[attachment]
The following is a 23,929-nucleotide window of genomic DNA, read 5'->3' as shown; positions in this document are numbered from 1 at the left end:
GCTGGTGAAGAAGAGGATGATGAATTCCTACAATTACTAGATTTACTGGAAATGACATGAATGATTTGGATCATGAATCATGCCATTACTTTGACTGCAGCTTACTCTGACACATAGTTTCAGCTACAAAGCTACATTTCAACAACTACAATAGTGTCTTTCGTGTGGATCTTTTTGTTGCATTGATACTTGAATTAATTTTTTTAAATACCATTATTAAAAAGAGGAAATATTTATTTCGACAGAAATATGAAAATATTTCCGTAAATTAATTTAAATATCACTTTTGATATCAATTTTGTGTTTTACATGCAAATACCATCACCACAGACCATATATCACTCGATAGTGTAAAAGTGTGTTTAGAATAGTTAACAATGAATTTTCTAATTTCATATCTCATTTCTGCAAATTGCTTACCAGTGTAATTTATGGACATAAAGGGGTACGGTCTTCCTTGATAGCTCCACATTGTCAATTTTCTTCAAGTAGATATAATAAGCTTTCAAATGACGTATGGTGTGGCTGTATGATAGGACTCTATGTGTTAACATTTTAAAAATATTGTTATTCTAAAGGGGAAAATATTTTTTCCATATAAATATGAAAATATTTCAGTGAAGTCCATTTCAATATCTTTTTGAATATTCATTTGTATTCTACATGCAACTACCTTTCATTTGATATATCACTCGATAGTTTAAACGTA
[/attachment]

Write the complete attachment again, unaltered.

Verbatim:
The following is a 23,929-nucleotide window of genomic DNA, read 5'->3' as shown; positions in this document are numbered from 1 at the left end:
GCTGGTGAAGAAGAGGATGATGAATTCCTACAATTACTAGATTTACTGGAAATGACATGAATGATTTGGATCATGAATCATGCCATTACTTTGACTGCAGCTTACTCTGACACATAGTTTCAGCTACAAAGCTACATTTCAACAACTACAATAGTGTCTTTCGTGTGGATCTTTTTGTTGCATTGATACTTGAATTAATTTTTTTAAATACCATTATTAAAAAGAGGAAATATTTATTTCGACAGAAATATGAAAATATTTCCGTAAATTAATTTAAATATCACTTTTGATATCAATTTTGTGTTTTACATGCAAATACCATCACCACAGACCATATATCACTCGATAGTGTAAAAGTGTGTTTAGAATAGTTAACAATGAATTTTCTAATTTCATATCTCATTTCTGCAAATTGCTTACCAGTGTAATTTATGGACATAAAGGGGTACGGTCTTCCTTGATAGCTCCACATTGTCAATTTTCTTCAAGTAGATATAATAAGCTTTCAAATGACGTATGGTGTGGCTGTATGATAGGACTCTATGTGTTAACATTTTAAAAATATTGTTATTCTAAAGGGGAAAATATTTTTTCCATATAAATATGAAAATATTTCAGTGAAGTCCATTTCAATATCTTTTTGAATATTCATTTGTATTCTACATGCAACTACCTTTCATTTGATATATCACTCGATAGTTTAAACGTA